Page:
The immediate impact and context of coronavirus has thrown the matter of the ambivalence of science into even greater relief. The fact that the emergence of the virus is a direct result of the scientific quest for ever greater control over nature can hardly be doubted, even if Trump’s continued delusory assertion that it was created in a lab in Wuhan is given credence to. If the ‘perfections’ of science have led to the unleashing of devasting forces it is because humans have disrupted the delicate balance which exists between themselves and the natural world. And of course, it is to science that we look for a solution in the form of a vaccine.
Anyone watching the way that coronavirus has been reported on in the British press will not have failed to notice how politicised scientific advice has been, from the time-scale of lockdown through to the wearing of facemasks, not to mention the ‘Dominic Cummings’ saga.
In light of all this, it really feels as if the utopia of unchecked and unbiased scientific progress no longer bears weight.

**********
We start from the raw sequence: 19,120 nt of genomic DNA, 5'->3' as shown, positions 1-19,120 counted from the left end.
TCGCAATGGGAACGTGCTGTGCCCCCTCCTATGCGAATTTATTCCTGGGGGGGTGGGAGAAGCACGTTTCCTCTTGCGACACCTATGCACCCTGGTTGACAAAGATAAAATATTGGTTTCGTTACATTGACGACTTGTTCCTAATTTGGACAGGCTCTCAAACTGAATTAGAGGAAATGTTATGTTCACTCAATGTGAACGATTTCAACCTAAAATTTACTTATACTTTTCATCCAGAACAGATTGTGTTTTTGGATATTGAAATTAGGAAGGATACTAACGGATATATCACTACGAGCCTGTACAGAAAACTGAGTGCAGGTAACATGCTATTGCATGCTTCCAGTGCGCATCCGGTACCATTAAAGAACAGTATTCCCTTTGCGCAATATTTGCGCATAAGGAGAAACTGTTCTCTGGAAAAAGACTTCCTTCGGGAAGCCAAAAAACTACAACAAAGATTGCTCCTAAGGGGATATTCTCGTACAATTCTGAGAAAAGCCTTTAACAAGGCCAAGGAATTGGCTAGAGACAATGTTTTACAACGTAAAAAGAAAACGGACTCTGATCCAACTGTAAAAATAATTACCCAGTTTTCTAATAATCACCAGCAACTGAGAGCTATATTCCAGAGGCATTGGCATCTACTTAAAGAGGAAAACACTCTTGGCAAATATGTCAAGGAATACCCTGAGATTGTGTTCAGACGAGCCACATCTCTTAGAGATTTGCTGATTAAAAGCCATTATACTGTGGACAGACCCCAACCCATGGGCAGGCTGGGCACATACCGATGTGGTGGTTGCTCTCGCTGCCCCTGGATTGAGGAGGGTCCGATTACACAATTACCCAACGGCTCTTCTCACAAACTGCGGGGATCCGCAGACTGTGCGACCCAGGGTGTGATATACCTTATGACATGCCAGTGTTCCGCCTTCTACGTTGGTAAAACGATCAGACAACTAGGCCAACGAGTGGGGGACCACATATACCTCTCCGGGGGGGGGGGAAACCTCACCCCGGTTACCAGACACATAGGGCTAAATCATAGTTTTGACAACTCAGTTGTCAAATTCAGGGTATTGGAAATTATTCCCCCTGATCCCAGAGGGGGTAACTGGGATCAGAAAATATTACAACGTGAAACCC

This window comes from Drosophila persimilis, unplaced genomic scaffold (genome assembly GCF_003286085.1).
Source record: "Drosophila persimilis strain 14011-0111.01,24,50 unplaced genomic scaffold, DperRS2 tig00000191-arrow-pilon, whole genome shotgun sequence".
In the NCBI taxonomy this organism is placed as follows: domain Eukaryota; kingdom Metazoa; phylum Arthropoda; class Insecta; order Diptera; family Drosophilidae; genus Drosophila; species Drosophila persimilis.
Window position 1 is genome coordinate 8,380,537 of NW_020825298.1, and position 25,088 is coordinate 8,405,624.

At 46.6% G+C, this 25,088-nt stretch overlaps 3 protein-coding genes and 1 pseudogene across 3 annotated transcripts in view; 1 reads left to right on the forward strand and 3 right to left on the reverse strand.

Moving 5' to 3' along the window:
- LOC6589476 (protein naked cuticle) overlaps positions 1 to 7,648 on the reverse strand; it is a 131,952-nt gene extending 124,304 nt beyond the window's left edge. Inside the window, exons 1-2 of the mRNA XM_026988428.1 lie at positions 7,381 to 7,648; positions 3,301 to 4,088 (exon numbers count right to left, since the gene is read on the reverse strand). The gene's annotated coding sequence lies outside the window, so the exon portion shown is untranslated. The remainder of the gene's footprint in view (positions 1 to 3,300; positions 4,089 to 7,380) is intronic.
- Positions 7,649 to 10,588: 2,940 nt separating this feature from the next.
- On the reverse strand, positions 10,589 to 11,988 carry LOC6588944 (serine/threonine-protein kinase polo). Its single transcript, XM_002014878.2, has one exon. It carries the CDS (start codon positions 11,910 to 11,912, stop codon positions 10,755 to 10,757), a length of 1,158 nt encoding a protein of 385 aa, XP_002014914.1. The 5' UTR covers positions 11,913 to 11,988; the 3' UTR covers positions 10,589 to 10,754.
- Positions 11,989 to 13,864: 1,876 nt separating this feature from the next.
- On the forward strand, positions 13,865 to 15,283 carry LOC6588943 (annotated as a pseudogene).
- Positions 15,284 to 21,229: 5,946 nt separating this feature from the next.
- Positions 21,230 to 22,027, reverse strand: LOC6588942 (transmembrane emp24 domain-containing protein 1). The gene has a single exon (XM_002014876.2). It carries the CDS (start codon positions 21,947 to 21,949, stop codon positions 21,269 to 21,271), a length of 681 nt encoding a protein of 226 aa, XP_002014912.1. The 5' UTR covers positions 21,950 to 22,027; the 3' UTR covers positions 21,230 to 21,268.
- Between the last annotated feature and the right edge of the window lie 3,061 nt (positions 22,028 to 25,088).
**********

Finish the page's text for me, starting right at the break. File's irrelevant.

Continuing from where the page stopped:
The idea of ‘utopia’ has long been one of the collective fantasies of humanity; that there was once a place, or there may in the future be a place, absent of human suffering, where people live in peace and harmony. However, ever since the first utopian text, Plato’s Republic, the notion of a perfect society (utopia) has been haunted by its uncanny doppelganger, dystopia. For Plato, people didn’t know what was best for them and had to be tricked or forced into accepting their utopia. As Gregory Clayes has recently suggested in his book, Utopia, the History of an Idea, such totalitarian behaviour modification spawned a whole genre of science fiction in the 20th Century as writers such as Huxley, Orwell and Zamyatin began to explore the dystopian implications of utopian visions. In the 21st Century the concerns regarding political dystopias have morphed into fears of an environmental dystopia, as the price to pay for unrelenting technological advancement and industrial development is beginning to become apparent. As we have become more efficient, we have also become more destructive. How then can we make sense of the fact that the silver lining of ever-greater technological advancement appears to depend upon the increasingly threatening cloud of ecological disaster?